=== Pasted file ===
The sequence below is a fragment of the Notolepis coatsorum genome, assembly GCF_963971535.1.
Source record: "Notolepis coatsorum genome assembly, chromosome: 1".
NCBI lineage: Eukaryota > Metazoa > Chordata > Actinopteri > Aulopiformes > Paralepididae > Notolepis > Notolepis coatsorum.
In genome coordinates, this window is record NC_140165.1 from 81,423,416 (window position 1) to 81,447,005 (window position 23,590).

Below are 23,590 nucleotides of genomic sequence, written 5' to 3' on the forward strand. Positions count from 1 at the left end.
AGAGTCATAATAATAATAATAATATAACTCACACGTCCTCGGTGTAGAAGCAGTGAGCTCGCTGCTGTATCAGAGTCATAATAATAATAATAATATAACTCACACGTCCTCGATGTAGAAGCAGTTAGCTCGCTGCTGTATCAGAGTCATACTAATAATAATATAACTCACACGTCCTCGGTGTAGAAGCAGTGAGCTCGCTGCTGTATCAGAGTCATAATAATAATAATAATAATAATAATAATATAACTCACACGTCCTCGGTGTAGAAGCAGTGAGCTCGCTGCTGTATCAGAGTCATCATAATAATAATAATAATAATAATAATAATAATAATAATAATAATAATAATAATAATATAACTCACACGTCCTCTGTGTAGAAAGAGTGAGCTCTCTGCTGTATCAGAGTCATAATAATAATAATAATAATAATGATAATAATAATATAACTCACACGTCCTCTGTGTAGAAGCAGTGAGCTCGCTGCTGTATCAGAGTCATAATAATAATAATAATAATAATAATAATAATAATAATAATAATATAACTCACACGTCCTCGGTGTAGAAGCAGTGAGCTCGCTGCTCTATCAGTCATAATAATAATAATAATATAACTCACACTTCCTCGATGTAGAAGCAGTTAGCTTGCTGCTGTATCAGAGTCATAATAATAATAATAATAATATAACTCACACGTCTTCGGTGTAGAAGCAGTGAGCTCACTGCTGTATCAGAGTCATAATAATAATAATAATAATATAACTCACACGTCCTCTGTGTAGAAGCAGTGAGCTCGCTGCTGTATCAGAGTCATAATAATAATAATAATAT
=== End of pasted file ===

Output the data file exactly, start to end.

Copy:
The sequence below is a fragment of the Notolepis coatsorum genome, assembly GCF_963971535.1.
Source record: "Notolepis coatsorum genome assembly, chromosome: 1".
NCBI lineage: Eukaryota > Metazoa > Chordata > Actinopteri > Aulopiformes > Paralepididae > Notolepis > Notolepis coatsorum.
In genome coordinates, this window is record NC_140165.1 from 81,423,416 (window position 1) to 81,447,005 (window position 23,590).

Below are 23,590 nucleotides of genomic sequence, written 5' to 3' on the forward strand. Positions count from 1 at the left end.
AGAGTCATAATAATAATAATAATATAACTCACACGTCCTCGGTGTAGAAGCAGTGAGCTCGCTGCTGTATCAGAGTCATAATAATAATAATAATATAACTCACACGTCCTCGATGTAGAAGCAGTTAGCTCGCTGCTGTATCAGAGTCATACTAATAATAATATAACTCACACGTCCTCGGTGTAGAAGCAGTGAGCTCGCTGCTGTATCAGAGTCATAATAATAATAATAATAATAATAATAATATAACTCACACGTCCTCGGTGTAGAAGCAGTGAGCTCGCTGCTGTATCAGAGTCATCATAATAATAATAATAATAATAATAATAATAATAATAATAATAATAATAATAATAATATAACTCACACGTCCTCTGTGTAGAAAGAGTGAGCTCTCTGCTGTATCAGAGTCATAATAATAATAATAATAATAATGATAATAATAATATAACTCACACGTCCTCTGTGTAGAAGCAGTGAGCTCGCTGCTGTATCAGAGTCATAATAATAATAATAATAATAATAATAATAATAATAATAATAATATAACTCACACGTCCTCGGTGTAGAAGCAGTGAGCTCGCTGCTCTATCAGTCATAATAATAATAATAATATAACTCACACTTCCTCGATGTAGAAGCAGTTAGCTTGCTGCTGTATCAGAGTCATAATAATAATAATAATAATATAACTCACACGTCTTCGGTGTAGAAGCAGTGAGCTCACTGCTGTATCAGAGTCATAATAATAATAATAATAATATAACTCACACGTCCTCTGTGTAGAAGCAGTGAGCTCGCTGCTGTATCAGAGTCATAATAATAATAATAATAT